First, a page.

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I have a C++ DLL project which is created in VS 2010. It is exposed as COM(ATL). I used this dll to another .NET Project as reference. C++ Project linker settings are set as follows:

­"Register Output" = Yes
"Per-user Redirection = Yes

I created a build definition to build these two projects in tfs 2010. C++ Project builds fine, but .NET project fails because the output dll of C++ project is not registered. Setting to "Per-User redirection" = false does not work. I also tried using WF activity 'InvokeProecss' to register the c++ dll using Regsrv32/batch file/my own exe etc, but I get exit code of 5. My TFS 2010 is in Windows 2008 Server R2. And I think, it's not running the process as admin.

If I generate a interop dll using tlbimp, and then I refer that interop in my .NET proejct, it works fine(oviously in tfs build, I need to add InvokeProecss to call tlb). But this is not acceptable as our general practice is to refer a COM dll directly from .NET proejct.

Can anybody please help about this?

Is there a way to run the tfs automated build activity 'InvokeProcess' as Administrator without prompting for user name/password?

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Referring to a COM dll directly is not possible, tlbimp.exe is always required. Registering COM servers on a build server is a horrible practice that can only produce registry pollution. And isn't necessary. Just run tlbimp.exe, no admin privileges required. – Hans Passant Aug 1 '11 at 20:42
up vote 2 down vote accepted

By default, the TFS Build Service runs as the "Network Service" account which is a relatively low-privilege account. Alternatively, you can configure it to run as any domain account you like. I wouldn't recommend that as a solution to the problem you described, however. I would agree with Hans that, in this case, it would be better to use the type library importer (TlbImp.exe) to "reference" your COM server from your managed assembly.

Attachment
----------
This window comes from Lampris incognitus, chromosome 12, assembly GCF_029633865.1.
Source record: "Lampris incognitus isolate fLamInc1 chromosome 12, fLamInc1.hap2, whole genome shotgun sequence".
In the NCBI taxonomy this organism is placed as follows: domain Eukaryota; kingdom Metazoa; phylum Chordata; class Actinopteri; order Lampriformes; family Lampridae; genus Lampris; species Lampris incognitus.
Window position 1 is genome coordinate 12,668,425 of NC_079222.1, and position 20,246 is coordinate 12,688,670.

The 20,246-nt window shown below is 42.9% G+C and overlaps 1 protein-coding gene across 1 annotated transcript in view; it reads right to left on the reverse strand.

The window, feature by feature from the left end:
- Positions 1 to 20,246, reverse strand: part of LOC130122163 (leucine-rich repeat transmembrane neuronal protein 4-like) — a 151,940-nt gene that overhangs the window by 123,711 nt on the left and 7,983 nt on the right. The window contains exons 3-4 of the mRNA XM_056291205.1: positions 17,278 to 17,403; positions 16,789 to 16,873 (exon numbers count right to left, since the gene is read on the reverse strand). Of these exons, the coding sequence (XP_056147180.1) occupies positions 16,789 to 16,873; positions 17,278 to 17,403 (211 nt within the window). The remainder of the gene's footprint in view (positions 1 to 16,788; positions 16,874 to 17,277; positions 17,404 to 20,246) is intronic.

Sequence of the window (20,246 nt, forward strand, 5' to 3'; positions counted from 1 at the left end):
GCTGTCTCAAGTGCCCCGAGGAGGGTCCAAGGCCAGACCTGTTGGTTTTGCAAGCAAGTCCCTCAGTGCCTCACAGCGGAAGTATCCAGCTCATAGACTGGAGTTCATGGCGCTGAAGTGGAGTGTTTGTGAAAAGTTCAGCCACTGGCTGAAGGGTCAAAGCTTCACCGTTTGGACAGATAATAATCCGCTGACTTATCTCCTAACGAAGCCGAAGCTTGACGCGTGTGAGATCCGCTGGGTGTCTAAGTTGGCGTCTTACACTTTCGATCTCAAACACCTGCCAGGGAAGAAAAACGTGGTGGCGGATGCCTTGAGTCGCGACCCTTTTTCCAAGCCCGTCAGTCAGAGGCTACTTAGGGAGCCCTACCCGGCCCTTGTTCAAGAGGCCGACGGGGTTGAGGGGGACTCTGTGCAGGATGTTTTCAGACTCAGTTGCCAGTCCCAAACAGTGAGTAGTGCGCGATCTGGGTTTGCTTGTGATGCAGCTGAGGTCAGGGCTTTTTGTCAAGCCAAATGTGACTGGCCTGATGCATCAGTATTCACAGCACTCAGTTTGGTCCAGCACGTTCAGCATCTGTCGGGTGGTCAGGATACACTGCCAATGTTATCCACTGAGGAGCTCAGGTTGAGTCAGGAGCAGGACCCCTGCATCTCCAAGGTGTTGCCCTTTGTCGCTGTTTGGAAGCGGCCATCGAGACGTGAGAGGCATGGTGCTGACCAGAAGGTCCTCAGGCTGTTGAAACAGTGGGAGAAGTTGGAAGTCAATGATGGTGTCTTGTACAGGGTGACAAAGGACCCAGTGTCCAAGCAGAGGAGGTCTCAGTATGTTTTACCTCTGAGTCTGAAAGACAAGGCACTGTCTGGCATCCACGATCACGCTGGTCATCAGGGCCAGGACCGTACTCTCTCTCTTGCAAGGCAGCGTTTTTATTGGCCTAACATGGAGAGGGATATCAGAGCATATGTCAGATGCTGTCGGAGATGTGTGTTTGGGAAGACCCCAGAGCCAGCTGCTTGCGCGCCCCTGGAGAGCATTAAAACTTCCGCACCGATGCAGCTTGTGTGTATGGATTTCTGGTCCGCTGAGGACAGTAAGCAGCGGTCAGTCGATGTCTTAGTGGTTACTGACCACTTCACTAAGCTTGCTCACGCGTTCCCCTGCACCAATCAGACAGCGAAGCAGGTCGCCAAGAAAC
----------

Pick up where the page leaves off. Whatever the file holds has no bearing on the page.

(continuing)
If the COM object isn't changing, you can just use the type library importer to generate an interop assembly, check that in and reference it from your .NET project. If it is changing, you can add a post-build step to generate the interop assembly rather than using the InvokeProcess activity. As Hans pointed out, you can't actually reference a COM object directly from a managed assembly. Your reference is actually causing an interop assembly to get generated at build time after resolving the reference to the registered COM server.

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Thanks guys, I finally ended up running the process using one of domain user so that tfs can register the COM. I agree with Hans too, I mentioned that it works fine with tlbimp but it's just our developers who are used to compile the COM project and directly refer that to .NET project, instead of creating interop using tlbimp. Anyway..thanks a lot for all of your help – faizullah Aug 3 '11 at 15:39

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